Had Cameron arrived earlier or later than when he did, he might have just slipped quietly into the background of the business, making innovations and probably still collecting the Nerd Oscars. But he struck lucky with The Terminator. However, I think this has forever connected his technical prowess with his directorial/writing “prowess”, and that he can’t really do one without the other. Few watching The Terminator now might know that at the time, it was so derivative of the works of Harlan Ellison (especially his 1964 Outer Limits episode Soldier, whose futuristic battlefield was virtually copied by Cameron for similar scenes in The Terminator) that Ellison threatened a lawsuit, settled out of court. Cameron would later retcon by saying he was “inspired” by Ellison. Of course you were.
    His subsequent writing credits are seemingly a mixed bag: Rambo II, The Abyss, True Lies, Strange Days, Terminator 2, Titanic. But if you look at the better-written ones, they tend to have had others working on them as well. I never watched his TV show Dark Angel, but what I’ve read of it smacks of pure derivativeness, though I suppose you could make a game of identifying what other, better sources have “inspired” him. And if he ever directed a project for which he didn’t have creative control, I think you wouldn’t be able to tell that it was a ‘Cameron’ movie.
    You wrote that just because a film makes a lot of money does not mean it’s a great film, and that Hollywood often times confuses these two facts. Personally I don’t think they’re confused, I think they genuinely *believe* this. I think that the studios, most of whom are now subsidiaries and sub-subsidiaries of larger, faceless corporations with zero artistic interest, genuinely believe that if they throw enough money towards a project, that will make it good, and that any “little” film which earns critical acclaim but only modest box office is just a fluke. Sadly, the financial success of Titanic and now Avatar seems to support this view, and that one Avatar will still outweigh a dozen District 9s or Moons. It’s not a new phenomenon – some of the Best Film Oscars were undeservedly won by movies made “big” via Cinemascope or a trainload of stars, only nowadays it’s 3-D raking in the money.
    I will concede one thing to Cameron, in that some films don’t need the 3-D treatment, but going on to be so territorial about it is beyond the pale. He’s like the kid in kindergarten who’s made a big castle out of all the class’ Lego blocks, one that everyone’s oohed and aahed at, but now gets petulant when one kid takes some of the blocks and makes a little racing car out of it. Calm down, Jimmy, everyone liked your castle, now let other people play with the toys. Hell, George Lucas has similar problems with a love of technical over creative abilities, but at least he seems to have a sense of humour about his shortcomings.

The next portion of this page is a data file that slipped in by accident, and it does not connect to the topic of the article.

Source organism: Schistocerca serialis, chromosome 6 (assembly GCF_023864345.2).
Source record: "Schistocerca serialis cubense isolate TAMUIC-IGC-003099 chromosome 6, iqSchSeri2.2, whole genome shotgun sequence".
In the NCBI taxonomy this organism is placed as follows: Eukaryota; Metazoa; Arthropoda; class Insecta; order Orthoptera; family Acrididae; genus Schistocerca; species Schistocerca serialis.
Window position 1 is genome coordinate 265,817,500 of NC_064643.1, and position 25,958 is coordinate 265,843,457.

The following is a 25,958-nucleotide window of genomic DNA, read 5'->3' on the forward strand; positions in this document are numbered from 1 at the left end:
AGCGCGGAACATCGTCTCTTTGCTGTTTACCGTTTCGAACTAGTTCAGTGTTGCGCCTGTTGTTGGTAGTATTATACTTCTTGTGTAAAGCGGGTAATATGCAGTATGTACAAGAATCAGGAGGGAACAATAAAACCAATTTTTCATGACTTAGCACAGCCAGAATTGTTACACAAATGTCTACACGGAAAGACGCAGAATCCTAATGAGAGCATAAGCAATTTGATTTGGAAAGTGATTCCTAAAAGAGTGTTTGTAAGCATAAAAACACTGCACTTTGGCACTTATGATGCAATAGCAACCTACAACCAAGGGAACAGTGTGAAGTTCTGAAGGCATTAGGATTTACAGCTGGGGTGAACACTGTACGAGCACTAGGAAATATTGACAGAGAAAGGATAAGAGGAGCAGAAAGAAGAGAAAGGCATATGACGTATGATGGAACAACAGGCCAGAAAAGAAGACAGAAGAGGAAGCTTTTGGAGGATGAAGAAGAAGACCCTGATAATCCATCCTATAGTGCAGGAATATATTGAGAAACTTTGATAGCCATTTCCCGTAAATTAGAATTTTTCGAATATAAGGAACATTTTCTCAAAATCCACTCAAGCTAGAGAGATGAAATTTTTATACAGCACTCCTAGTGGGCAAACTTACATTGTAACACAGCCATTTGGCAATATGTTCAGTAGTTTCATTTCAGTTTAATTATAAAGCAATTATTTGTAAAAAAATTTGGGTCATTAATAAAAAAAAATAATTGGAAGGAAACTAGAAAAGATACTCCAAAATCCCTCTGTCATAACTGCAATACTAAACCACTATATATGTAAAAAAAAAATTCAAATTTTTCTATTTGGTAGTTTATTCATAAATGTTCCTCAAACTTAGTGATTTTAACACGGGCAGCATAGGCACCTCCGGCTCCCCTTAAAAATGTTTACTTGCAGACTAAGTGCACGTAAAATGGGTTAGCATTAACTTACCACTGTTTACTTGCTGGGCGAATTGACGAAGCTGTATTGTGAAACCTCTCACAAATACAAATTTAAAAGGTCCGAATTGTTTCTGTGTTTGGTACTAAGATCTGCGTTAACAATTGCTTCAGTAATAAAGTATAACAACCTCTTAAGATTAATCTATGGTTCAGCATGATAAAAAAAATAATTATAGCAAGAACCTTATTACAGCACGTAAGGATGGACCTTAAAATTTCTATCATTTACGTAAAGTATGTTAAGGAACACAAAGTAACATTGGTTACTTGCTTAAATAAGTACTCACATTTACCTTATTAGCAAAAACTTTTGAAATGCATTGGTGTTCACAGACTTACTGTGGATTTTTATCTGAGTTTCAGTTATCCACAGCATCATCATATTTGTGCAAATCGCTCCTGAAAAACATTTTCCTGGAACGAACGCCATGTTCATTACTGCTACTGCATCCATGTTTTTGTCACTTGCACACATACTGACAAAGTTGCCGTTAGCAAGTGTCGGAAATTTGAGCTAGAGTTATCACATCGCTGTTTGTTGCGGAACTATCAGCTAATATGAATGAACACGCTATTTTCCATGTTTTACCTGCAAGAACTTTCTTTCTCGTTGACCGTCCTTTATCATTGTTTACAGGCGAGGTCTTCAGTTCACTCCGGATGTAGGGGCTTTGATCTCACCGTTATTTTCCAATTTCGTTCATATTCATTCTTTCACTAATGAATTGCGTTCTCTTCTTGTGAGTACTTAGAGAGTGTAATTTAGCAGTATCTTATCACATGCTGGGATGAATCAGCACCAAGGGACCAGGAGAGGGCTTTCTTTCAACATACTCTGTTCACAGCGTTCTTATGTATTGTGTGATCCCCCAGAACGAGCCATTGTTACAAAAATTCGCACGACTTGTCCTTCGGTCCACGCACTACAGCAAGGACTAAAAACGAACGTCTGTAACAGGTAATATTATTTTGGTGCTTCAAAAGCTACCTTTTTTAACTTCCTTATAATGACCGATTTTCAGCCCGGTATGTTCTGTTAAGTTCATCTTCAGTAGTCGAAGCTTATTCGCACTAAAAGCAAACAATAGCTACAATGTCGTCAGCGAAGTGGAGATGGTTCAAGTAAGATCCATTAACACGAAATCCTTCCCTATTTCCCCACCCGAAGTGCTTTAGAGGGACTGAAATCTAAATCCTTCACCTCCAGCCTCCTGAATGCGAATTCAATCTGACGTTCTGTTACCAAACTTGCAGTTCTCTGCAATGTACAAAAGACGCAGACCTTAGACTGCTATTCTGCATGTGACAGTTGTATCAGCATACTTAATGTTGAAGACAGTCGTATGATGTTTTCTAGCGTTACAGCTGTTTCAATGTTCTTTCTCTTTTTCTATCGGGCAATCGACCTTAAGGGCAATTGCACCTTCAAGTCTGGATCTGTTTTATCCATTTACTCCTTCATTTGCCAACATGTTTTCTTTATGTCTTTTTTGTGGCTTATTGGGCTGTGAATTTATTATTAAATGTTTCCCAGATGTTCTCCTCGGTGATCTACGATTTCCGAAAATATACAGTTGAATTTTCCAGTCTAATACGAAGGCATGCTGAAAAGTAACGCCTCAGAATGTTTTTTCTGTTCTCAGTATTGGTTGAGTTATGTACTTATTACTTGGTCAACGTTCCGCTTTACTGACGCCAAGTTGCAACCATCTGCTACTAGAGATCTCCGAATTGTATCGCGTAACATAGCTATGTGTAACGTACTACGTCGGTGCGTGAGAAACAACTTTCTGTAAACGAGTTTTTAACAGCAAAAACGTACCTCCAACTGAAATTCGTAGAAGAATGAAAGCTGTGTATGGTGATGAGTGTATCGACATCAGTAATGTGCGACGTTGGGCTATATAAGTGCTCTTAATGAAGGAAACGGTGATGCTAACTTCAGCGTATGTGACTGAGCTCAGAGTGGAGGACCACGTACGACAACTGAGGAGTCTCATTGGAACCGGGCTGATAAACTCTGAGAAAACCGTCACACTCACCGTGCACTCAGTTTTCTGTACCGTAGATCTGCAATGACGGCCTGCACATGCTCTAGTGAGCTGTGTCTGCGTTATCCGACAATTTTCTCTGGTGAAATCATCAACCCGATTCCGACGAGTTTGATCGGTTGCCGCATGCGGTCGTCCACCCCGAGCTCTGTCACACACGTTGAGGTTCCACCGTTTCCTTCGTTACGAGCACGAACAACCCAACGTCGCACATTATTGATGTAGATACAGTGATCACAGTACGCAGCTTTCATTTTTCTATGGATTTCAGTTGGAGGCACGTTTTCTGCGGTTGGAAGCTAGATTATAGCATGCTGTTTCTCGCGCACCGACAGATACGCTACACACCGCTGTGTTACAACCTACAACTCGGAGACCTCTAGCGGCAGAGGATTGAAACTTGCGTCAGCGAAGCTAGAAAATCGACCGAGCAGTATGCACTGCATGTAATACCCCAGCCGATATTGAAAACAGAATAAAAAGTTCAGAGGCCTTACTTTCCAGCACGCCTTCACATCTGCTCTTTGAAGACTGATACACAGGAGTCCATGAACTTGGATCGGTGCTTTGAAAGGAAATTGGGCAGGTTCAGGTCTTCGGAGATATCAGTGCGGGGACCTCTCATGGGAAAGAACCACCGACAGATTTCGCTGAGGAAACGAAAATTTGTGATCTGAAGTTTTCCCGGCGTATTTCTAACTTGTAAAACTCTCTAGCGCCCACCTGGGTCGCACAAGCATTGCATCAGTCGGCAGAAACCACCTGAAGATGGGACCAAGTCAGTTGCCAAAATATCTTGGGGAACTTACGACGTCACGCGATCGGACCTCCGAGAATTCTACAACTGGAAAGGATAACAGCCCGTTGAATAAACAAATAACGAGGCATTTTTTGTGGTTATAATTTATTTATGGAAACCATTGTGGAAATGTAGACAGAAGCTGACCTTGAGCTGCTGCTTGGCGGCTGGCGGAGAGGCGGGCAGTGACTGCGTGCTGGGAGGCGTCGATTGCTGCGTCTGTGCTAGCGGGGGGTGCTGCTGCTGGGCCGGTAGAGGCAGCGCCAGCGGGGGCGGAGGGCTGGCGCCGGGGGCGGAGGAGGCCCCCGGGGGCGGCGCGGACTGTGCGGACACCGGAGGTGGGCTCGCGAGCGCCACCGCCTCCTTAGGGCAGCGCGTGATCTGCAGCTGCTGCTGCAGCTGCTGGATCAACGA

Sorry for going on about the subject, Scott. Later, I’ll release this reply in a Special Edition, with added bits that won’t really add to what I’ve already written 🙂

    • Well put Deggsy …. seriously well put!! I remember when THE TERMINATOR first came out reading an article comparing it to Ellison’s SOLDIER episode. I’ve been trying to find that connection for a while but have been unable to find it. I’m glad you brought it up; I thought I dreamt that!!

      There’s no doubt that, like Lucas himself, Cameron is NOT a writer. His characters, like Lucas’, are one-dimensional, cardboard cut outs that have no development. And god forbid you’re a female in a Cameron flick …. he cant write so much as a line of dialogue for a woman. Just look what he did to Ripley in ALIENS and Linda Hamilton in TERMINATOR 2 … he essentially made them men!! Cameron is extremely lucky that he was around when he was. Audiences were starving for some exciting films and he delivered. Unfortunately we’re seeing the “true Cameron” now and just how helling shallow his writing truly is. He’s a geeky technical guy; not a true filmmaker who loves his craft and the art of storytelling.

      And like you I agree; every goddamn film coming out DOES NOT need to be released in 3D. Do we really need STEP UP 3D?? And as much as I loved PIRANHA 3D it definitely didn’t need the 3D. It just didn’t add anything fun to the overall experience.

      I can’t wait to see your special, exclusive Special Edition Deggsy!!